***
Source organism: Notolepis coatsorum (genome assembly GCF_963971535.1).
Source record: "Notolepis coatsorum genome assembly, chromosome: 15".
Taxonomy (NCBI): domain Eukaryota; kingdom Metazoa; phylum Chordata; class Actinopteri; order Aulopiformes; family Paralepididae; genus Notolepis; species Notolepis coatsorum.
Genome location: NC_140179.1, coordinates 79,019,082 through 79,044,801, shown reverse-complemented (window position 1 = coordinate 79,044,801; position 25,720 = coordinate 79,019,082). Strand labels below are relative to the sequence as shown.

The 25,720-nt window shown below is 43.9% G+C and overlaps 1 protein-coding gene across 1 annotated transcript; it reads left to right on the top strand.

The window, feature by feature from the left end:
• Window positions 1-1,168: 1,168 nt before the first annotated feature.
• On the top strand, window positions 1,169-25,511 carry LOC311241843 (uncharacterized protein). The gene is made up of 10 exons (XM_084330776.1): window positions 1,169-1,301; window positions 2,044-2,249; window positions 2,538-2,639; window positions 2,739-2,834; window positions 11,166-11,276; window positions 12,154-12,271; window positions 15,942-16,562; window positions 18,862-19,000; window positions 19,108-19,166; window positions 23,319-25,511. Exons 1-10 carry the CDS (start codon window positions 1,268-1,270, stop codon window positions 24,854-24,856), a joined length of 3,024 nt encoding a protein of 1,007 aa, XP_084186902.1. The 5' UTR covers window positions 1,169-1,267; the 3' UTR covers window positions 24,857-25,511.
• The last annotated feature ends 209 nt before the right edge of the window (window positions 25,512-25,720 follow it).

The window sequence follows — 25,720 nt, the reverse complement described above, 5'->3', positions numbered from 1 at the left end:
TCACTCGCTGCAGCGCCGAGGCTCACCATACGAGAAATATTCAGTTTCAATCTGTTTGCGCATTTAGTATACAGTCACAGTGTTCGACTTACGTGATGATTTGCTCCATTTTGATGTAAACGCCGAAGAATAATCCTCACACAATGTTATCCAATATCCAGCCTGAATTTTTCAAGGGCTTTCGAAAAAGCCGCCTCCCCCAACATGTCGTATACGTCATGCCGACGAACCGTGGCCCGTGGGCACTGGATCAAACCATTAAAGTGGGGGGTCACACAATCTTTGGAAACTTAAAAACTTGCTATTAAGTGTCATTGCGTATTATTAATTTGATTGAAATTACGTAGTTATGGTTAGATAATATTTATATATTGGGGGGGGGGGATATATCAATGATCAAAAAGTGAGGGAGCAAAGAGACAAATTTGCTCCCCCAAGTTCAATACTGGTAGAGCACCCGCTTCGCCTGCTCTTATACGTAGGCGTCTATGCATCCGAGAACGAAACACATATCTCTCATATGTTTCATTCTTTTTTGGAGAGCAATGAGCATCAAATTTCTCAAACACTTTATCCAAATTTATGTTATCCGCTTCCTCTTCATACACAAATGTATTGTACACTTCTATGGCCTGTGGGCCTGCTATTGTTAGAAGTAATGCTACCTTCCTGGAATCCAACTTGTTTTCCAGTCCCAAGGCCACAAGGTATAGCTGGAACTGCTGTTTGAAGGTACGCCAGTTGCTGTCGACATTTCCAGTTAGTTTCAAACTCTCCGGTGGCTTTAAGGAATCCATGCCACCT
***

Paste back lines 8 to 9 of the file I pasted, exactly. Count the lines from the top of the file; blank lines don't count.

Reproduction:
• On the top strand, window positions 1,169-25,511 carry LOC311241843 (uncharacterized protein). The gene is made up of 10 exons (XM_084330776.1): window positions 1,169-1,301; window positions 2,044-2,249; window positions 2,538-2,639; window positions 2,739-2,834; window positions 11,166-11,276; window positions 12,154-12,271; window positions 15,942-16,562; window positions 18,862-19,000; window positions 19,108-19,166; window positions 23,319-25,511. Exons 1-10 carry the CDS (start codon window positions 1,268-1,270, stop codon window positions 24,854-24,856), a joined length of 3,024 nt encoding a protein of 1,007 aa, XP_084186902.1. The 5' UTR covers window positions 1,169-1,267; the 3' UTR covers window positions 24,857-25,511.
• The last annotated feature ends 209 nt before the right edge of the window (window positions 25,512-25,720 follow it).